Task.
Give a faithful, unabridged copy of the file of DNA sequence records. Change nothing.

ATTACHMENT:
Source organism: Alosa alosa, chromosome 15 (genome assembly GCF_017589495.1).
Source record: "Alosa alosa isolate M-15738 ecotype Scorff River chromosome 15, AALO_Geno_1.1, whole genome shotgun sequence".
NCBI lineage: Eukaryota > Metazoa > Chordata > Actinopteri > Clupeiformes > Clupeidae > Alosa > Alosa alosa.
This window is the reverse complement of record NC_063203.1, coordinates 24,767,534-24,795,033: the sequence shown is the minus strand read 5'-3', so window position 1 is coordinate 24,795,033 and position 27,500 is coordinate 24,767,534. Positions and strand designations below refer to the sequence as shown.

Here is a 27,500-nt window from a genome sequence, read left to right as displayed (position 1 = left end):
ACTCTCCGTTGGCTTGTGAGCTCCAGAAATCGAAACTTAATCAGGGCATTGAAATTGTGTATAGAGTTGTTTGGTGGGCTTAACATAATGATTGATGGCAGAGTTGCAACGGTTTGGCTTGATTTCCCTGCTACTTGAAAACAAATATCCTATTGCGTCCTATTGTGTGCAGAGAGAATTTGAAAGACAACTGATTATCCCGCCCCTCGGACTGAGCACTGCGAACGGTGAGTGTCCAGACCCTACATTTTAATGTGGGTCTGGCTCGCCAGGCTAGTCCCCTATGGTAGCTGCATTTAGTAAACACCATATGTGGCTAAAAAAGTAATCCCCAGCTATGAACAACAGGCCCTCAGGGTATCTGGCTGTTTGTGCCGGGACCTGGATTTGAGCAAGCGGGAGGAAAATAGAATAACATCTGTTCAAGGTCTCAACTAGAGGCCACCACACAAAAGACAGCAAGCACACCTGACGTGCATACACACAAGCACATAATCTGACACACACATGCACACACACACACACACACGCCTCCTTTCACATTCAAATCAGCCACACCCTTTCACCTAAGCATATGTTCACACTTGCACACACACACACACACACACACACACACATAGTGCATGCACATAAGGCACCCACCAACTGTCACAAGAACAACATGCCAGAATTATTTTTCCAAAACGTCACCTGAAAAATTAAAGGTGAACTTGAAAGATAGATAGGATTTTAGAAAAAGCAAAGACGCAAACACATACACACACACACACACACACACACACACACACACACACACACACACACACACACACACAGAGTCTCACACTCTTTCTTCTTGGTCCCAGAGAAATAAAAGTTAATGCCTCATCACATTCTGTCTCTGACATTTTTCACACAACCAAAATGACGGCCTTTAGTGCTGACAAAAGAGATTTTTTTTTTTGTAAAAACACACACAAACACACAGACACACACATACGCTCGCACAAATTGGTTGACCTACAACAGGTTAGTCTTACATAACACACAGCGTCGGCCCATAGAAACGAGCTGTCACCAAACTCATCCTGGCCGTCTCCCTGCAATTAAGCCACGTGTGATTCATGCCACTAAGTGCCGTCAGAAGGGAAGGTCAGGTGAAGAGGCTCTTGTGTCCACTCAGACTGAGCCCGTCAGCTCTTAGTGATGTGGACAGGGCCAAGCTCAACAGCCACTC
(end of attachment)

Source organism: Alosa alosa, chromosome 15 (genome assembly GCF_017589495.1).
Source record: "Alosa alosa isolate M-15738 ecotype Scorff River chromosome 15, AALO_Geno_1.1, whole genome shotgun sequence".
NCBI lineage: Eukaryota > Metazoa > Chordata > Actinopteri > Clupeiformes > Clupeidae > Alosa > Alosa alosa.
This window is the reverse complement of record NC_063203.1, coordinates 24,767,534-24,795,033: the sequence shown is the minus strand read 5'-3', so window position 1 is coordinate 24,795,033 and position 27,500 is coordinate 24,767,534. Positions and strand designations below refer to the sequence as shown.

Here is a 27,500-nt window from a genome sequence, read left to right as displayed (position 1 = left end):
ACTCTCCGTTGGCTTGTGAGCTCCAGAAATCGAAACTTAATCAGGGCATTGAAATTGTGTATAGAGTTGTTTGGTGGGCTTAACATAATGATTGATGGCAGAGTTGCAACGGTTTGGCTTGATTTCCCTGCTACTTGAAAACAAATATCCTATTGCGTCCTATTGTGTGCAGAGAGAATTTGAAAGACAACTGATTATCCCGCCCCTCGGACTGAGCACTGCGAACGGTGAGTGTCCAGACCCTACATTTTAATGTGGGTCTGGCTCGCCAGGCTAGTCCCCTATGGTAGCTGCATTTAGTAAACACCATATGTGGCTAAAAAAGTAATCCCCAGCTATGAACAACAGGCCCTCAGGGTATCTGGCTGTTTGTGCCGGGACCTGGATTTGAGCAAGCGGGAGGAAAATAGAATAACATCTGTTCAAGGTCTCAACTAGAGGCCACCACACAAAAGACAGCAAGCACACCTGACGTGCATACACACAAGCACATAATCTGACACACACATGCACACACACACACACACACGCCTCCTTTCACATTCAAATCAGCCACACCCTTTCACCTAAGCATATGTTCACACTTGCACACACACACACACACACACACACACACATAGTGCATGCACATAAGGCACCCACCAACTGTCACAAGAACAACATGCCAGAATTATTTTTCCAAAACGTCACCTGAAAAATTAAAGGTGAACTTGAAAGATAGATAGGATTTTAGAAAAAGCAAAGACGCAAACACATACACACACACACACACACACACACACACACACACACACACACACACACACACACACACAGAGTCTCACACTCTTTCTTCTTGGTCCCAGAGAAATAAAAGTTAATGCCTCATCACATTCTGTCTCTGACATTTTTCACACAACCAAAATGACGGCCTTTAGTGCTGACAAAAGAGATTTTTTTTTTTGTAAAAACACACACAAACACACAGACACACACATACGCTCGCACAAATTGGTTGACCTACAACAGGTTAGTCTTACATAACACACAGCGTCGGCCCATAGAAACGAGCTGTCACCAAACTCATCCTGGCCGTCTCCCTGCAATTAAGCCACGTGTGATTCATGCCACTAAGTGCCGTCAGAAGGGAAGGTCAGGTGAAGAGGCTCTTGTGTCCACTCAGACTGAGCCCGTCAGCTCTTAGTGATGTGGACAGGGCCAAGCTCAACAGCCACTC